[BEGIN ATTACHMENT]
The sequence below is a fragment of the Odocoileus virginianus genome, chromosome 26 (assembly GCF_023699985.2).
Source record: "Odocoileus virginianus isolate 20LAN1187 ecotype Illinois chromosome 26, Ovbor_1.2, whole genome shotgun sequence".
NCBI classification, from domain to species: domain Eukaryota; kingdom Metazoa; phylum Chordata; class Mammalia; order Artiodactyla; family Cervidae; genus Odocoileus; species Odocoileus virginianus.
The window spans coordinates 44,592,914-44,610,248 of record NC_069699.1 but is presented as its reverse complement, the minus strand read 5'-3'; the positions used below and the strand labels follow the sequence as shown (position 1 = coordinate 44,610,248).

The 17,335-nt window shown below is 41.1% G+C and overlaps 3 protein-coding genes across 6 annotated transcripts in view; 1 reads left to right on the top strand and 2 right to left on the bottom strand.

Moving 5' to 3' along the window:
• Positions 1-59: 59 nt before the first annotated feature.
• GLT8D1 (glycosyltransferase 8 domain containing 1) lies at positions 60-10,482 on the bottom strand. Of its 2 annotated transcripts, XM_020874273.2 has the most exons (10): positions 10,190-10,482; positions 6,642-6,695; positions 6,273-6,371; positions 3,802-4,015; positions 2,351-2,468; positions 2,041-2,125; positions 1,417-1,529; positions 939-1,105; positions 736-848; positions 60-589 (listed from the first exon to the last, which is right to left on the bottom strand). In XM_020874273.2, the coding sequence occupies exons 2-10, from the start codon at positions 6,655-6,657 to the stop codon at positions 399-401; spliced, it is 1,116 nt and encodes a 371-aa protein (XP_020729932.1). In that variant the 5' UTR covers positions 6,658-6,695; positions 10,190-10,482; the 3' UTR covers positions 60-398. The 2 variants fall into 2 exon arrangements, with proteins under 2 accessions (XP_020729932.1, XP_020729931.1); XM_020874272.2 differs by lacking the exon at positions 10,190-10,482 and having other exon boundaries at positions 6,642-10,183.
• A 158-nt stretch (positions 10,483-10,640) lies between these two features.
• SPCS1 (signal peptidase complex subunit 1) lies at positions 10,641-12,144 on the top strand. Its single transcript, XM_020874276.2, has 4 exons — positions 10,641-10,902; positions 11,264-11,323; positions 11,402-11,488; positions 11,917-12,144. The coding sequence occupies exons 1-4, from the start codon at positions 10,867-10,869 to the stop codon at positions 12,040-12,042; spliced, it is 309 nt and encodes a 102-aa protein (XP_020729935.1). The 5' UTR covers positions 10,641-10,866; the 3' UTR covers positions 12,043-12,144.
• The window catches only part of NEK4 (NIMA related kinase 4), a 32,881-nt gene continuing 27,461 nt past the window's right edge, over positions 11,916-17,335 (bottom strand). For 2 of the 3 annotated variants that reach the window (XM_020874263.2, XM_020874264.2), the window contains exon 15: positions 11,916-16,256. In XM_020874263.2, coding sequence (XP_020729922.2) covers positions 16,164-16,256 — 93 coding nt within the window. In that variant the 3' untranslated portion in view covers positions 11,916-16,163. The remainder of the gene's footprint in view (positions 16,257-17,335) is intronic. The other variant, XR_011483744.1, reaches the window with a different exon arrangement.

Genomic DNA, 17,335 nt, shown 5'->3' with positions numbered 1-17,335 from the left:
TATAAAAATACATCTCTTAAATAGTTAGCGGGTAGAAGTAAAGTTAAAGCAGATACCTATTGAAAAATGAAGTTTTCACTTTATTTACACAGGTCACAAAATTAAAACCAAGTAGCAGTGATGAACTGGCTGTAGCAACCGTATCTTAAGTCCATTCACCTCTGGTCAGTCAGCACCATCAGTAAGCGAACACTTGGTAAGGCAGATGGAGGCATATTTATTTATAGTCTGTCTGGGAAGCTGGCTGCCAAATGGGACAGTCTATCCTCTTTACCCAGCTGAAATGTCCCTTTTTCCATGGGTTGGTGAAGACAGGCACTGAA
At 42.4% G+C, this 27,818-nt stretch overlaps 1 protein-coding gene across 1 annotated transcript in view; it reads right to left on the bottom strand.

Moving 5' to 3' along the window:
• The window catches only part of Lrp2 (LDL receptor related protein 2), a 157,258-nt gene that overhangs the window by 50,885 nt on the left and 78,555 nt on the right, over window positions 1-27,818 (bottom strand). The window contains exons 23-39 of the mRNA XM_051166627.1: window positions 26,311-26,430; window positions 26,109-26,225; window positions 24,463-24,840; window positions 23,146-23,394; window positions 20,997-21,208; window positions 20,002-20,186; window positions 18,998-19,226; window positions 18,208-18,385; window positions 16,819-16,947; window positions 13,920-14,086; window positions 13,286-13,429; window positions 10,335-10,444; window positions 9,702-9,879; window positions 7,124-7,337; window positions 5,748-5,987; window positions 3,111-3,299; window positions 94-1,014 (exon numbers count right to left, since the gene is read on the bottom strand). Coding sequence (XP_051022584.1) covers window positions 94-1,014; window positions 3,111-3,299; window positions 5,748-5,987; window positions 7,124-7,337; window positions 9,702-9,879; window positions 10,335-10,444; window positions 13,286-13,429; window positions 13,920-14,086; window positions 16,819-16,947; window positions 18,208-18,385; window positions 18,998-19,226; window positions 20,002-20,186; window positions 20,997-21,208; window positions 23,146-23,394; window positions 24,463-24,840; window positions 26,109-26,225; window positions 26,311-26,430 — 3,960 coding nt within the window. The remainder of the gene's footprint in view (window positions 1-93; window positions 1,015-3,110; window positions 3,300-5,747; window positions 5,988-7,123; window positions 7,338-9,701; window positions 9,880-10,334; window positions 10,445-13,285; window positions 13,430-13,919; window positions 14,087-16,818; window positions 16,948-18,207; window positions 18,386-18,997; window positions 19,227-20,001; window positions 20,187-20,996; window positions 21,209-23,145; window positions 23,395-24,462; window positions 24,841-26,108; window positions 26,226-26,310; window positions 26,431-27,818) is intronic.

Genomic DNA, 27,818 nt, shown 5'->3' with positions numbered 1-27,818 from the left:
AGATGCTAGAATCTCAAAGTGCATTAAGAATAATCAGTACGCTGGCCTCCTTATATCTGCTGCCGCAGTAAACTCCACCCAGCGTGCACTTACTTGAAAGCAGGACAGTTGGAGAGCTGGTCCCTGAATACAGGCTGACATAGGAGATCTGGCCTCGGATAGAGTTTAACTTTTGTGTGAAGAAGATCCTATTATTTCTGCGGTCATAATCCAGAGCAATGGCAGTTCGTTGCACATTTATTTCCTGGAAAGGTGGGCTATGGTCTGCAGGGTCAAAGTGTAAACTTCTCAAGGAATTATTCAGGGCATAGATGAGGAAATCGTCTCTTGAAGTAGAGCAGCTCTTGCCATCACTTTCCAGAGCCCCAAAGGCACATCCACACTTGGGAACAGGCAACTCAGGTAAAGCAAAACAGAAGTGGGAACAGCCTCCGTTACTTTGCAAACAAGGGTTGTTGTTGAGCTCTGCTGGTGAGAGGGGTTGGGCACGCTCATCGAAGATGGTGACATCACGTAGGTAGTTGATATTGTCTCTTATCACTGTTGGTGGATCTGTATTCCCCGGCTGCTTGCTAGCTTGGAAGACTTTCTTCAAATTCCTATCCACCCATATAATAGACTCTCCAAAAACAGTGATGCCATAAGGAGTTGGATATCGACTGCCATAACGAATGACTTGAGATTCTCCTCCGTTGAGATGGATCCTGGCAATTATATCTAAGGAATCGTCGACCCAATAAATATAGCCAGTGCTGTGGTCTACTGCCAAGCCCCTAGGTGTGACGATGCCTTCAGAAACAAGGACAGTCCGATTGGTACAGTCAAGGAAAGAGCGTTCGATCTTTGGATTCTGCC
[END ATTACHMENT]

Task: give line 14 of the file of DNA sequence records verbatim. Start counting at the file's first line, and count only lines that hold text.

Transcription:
At 42.4% G+C, this 27,818-nt stretch overlaps 1 protein-coding gene across 1 annotated transcript in view; it reads right to left on the bottom strand.